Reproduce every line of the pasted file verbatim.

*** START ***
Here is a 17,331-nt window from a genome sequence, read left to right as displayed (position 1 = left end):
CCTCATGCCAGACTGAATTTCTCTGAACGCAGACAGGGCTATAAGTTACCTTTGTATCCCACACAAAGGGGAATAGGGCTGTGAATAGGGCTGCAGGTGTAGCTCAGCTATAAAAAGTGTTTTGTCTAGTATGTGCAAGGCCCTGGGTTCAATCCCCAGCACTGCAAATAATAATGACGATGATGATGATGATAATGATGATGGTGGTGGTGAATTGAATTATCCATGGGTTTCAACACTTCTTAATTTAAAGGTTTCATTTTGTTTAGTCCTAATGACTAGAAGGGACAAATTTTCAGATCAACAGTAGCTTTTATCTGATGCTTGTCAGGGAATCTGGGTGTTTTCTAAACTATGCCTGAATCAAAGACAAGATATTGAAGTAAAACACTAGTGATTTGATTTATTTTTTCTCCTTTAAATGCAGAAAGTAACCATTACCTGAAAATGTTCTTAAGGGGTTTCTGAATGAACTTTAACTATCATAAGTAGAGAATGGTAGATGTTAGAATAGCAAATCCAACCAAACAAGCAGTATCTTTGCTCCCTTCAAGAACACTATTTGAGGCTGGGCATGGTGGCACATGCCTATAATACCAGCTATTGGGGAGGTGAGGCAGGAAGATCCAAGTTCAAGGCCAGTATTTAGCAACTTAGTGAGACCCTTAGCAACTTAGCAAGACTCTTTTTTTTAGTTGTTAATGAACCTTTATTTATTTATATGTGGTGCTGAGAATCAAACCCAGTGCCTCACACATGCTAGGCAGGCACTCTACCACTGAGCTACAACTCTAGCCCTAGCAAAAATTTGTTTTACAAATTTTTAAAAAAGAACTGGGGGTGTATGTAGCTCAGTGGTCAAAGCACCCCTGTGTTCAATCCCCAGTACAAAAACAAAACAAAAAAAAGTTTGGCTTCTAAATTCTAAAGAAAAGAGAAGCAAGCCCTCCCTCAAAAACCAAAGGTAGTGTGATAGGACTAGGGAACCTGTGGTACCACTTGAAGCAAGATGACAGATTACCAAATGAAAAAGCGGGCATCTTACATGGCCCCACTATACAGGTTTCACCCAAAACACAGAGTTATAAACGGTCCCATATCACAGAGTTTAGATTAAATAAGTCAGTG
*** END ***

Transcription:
Here is a 17,331-nt window from a genome sequence, read left to right as displayed (position 1 = left end):
CCTCATGCCAGACTGAATTTCTCTGAACGCAGACAGGGCTATAAGTTACCTTTGTATCCCACACAAAGGGGAATAGGGCTGTGAATAGGGCTGCAGGTGTAGCTCAGCTATAAAAAGTGTTTTGTCTAGTATGTGCAAGGCCCTGGGTTCAATCCCCAGCACTGCAAATAATAATGACGATGATGATGATGATAATGATGATGGTGGTGGTGAATTGAATTATCCATGGGTTTCAACACTTCTTAATTTAAAGGTTTCATTTTGTTTAGTCCTAATGACTAGAAGGGACAAATTTTCAGATCAACAGTAGCTTTTATCTGATGCTTGTCAGGGAATCTGGGTGTTTTCTAAACTATGCCTGAATCAAAGACAAGATATTGAAGTAAAACACTAGTGATTTGATTTATTTTTTCTCCTTTAAATGCAGAAAGTAACCATTACCTGAAAATGTTCTTAAGGGGTTTCTGAATGAACTTTAACTATCATAAGTAGAGAATGGTAGATGTTAGAATAGCAAATCCAACCAAACAAGCAGTATCTTTGCTCCCTTCAAGAACACTATTTGAGGCTGGGCATGGTGGCACATGCCTATAATACCAGCTATTGGGGAGGTGAGGCAGGAAGATCCAAGTTCAAGGCCAGTATTTAGCAACTTAGTGAGACCCTTAGCAACTTAGCAAGACTCTTTTTTTTAGTTGTTAATGAACCTTTATTTATTTATATGTGGTGCTGAGAATCAAACCCAGTGCCTCACACATGCTAGGCAGGCACTCTACCACTGAGCTACAACTCTAGCCCTAGCAAAAATTTGTTTTACAAATTTTTAAAAAAGAACTGGGGGTGTATGTAGCTCAGTGGTCAAAGCACCCCTGTGTTCAATCCCCAGTACAAAAACAAAACAAAAAAAAGTTTGGCTTCTAAATTCTAAAGAAAAGAGAAGCAAGCCCTCCCTCAAAAACCAAAGGTAGTGTGATAGGACTAGGGAACCTGTGGTACCACTTGAAGCAAGATGACAGATTACCAAATGAAAAAGCGGGCATCTTACATGGCCCCACTATACAGGTTTCACCCAAAACACAGAGTTATAAACGGTCCCATATCACAGAGTTTAGATTAAATAAGTCAGTG